The ending to Fitzgerald's work brings to light several elements that help to solidify the work as an essential component in the understanding of American History of the 20th century. The ending where there is little resolved in terms of moral absolutism is a powerful one. Those guilty do not receive their justified punishment and those who are innocent are not going to receive full absolution. Nick repudiates the lifestyle of Jordan, Tom, and Daisy, but this does not stop the wrongs perpetrated to continue. Part of the reason why this ending works is that it represents a great deal of American History. Whether or not Fitzgerald intended, his conclusion where moral judgments are not fully recognized in society as one where virtue is rewarded and vice punished. In some respects, the ending "works" because it has been proven throughout American History, a narrative where good individuals and bad ones have not often received the fairest of decisions. From a larger standpoint, this ending works because it reflects the tragic condition in which human beings find themselves. There is little in the way of alleviation of such a predicament. In the face of such an element, human beings have little else but to "beat on" as "boats against the current."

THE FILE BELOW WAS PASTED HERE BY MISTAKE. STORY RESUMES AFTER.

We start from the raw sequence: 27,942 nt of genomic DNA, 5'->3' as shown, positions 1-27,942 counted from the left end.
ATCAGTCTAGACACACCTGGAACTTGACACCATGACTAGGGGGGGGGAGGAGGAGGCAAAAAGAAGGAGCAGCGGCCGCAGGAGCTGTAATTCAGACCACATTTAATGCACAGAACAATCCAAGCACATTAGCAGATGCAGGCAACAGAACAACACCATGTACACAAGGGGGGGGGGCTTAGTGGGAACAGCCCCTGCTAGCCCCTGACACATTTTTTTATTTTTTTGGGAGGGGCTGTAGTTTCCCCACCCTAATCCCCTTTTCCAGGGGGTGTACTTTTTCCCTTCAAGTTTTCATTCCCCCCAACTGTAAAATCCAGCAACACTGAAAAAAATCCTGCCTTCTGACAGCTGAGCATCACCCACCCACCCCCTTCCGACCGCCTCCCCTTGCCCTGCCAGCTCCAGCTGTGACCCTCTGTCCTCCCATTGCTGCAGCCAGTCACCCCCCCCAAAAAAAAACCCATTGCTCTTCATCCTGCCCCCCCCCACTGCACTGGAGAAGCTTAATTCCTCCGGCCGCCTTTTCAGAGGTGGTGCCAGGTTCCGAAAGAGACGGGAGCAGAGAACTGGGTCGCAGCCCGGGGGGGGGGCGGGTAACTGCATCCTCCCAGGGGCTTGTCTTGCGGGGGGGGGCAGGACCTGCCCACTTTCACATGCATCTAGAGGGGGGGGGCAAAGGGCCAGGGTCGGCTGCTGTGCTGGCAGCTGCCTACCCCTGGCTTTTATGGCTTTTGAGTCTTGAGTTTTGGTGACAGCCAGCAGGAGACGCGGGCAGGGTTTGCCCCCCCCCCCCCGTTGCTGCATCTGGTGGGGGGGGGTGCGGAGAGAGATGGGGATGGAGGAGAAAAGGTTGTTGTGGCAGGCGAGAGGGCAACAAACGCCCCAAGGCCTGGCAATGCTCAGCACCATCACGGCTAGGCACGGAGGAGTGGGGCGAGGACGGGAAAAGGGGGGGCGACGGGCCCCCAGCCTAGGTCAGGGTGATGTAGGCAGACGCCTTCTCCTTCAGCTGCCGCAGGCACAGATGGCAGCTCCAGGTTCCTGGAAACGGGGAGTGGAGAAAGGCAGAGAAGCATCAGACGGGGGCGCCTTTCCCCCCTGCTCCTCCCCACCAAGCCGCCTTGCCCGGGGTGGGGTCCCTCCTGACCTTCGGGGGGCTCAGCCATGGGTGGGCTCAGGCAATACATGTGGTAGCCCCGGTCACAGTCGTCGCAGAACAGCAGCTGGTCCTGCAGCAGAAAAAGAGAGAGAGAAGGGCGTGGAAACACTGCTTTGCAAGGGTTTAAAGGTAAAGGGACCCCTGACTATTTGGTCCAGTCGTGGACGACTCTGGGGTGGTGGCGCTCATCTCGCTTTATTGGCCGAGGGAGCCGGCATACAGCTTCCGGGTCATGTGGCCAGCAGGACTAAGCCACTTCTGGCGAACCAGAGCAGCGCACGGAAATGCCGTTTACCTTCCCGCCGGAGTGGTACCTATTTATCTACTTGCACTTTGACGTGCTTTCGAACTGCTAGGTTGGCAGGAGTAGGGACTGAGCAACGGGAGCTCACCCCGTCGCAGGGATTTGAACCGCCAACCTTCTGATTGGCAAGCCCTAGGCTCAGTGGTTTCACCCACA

The novel ends the way it does because there really is no other way for it to end. As a modern tale, The Great Gatsby is a reversal of the way stories were told in the 19th century. In the typical "old fashioned" story, the good guy wins (and gets the girl) and the bad guy loses. In modern storytelling, the bad guy wins (and gets the girl) and the good guy (in this case, Gatsby) loses. In fact, all of the characters in the novel who represent innocence, human potential, or are caught in the power struggles of others (Gatsby and the Wilsons, namely) are the ones who end up dead. They are the dreamers. The vile characters (Tom and Daisy) get off scot free. Nick is detached enough to recognize the tragic elements of Gatsby and the Wilsons and the shallowness and hollowness of people like the Bucannans. This is why he spends the last page of the novel reflecting upon these events on the shore watching boats go by and pondering what the old Dutch sailors must have seen when the first beheld Manhattan and Long Island in the 1600's. Fitzgerald suggests that in the modern world, the dreamers, who hold on to the ideals of America's romantic, agrarian past cannot survive. Those who embrace the ideals of the modern world--industrialization and modernization--thrive.